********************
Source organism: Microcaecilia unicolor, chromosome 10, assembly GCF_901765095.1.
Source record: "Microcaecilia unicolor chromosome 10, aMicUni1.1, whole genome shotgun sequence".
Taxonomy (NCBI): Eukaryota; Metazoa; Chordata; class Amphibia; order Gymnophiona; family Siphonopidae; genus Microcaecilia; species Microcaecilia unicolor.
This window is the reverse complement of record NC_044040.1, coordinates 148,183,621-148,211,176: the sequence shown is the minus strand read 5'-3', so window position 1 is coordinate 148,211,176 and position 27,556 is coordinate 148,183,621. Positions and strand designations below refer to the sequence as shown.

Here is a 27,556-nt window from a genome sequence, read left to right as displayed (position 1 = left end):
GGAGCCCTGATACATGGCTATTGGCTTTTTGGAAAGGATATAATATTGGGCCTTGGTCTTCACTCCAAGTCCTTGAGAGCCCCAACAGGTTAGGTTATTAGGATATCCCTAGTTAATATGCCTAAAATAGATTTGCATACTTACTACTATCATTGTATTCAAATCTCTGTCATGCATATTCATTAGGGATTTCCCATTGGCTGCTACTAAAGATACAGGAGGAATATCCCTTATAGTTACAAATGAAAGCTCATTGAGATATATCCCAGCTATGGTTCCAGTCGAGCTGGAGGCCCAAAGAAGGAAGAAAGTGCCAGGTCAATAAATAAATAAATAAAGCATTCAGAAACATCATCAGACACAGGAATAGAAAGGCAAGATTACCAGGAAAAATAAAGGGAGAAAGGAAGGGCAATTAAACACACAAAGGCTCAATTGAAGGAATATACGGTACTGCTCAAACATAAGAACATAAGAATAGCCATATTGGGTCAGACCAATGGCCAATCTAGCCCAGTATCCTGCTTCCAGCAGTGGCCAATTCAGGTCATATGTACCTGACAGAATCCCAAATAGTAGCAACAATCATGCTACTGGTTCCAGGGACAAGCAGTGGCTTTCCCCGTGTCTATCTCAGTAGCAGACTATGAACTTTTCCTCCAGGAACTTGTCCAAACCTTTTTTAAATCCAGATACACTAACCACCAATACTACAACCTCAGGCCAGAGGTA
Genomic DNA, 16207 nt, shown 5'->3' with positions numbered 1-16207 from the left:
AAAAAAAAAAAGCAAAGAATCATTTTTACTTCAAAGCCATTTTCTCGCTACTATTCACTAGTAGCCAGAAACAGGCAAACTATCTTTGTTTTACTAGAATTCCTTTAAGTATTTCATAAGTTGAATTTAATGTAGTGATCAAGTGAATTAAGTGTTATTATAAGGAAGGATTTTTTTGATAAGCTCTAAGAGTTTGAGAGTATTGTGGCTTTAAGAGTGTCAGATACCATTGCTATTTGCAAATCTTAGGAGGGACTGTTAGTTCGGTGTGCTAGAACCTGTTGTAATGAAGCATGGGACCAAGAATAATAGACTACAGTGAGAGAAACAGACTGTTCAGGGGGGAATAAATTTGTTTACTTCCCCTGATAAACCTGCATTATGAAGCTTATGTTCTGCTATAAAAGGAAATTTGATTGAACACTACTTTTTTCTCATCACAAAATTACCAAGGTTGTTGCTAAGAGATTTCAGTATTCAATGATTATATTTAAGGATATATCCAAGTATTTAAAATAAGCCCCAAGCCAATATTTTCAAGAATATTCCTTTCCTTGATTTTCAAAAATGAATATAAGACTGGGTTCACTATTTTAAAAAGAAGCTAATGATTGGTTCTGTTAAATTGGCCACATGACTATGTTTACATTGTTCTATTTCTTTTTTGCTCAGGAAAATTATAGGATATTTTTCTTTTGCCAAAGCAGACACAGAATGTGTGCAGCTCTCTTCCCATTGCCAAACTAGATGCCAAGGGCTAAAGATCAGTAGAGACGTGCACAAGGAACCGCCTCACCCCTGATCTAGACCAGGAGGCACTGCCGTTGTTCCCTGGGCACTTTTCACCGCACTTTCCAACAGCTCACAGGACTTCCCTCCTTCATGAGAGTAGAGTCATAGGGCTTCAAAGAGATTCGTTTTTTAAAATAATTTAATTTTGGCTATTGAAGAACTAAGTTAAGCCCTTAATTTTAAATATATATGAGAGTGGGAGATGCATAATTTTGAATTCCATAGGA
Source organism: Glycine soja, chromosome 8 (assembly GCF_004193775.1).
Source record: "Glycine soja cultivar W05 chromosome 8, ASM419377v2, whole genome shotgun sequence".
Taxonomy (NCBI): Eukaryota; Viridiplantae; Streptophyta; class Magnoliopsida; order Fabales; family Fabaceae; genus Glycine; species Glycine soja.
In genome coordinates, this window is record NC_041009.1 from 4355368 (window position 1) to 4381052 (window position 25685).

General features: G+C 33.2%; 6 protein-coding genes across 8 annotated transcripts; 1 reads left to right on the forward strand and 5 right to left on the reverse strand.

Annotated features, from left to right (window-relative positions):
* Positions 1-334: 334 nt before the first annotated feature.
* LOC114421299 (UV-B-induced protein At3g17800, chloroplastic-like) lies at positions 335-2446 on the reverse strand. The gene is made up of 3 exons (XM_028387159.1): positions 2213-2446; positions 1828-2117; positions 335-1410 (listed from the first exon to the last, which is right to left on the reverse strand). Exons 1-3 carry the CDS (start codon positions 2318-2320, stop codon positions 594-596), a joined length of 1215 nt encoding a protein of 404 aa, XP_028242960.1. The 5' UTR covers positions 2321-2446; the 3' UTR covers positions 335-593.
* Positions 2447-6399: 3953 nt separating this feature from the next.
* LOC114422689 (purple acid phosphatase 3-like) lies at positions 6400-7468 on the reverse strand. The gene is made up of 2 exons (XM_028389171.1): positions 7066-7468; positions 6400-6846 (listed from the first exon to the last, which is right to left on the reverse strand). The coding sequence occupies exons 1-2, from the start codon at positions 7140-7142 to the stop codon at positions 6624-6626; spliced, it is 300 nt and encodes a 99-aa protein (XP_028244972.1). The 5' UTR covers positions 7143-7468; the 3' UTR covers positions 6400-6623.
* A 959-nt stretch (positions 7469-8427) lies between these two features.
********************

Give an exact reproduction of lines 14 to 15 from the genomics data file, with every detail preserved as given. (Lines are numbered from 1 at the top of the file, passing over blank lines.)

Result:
Annotated features, from left to right (window-relative positions):
* Positions 1-334: 334 nt before the first annotated feature.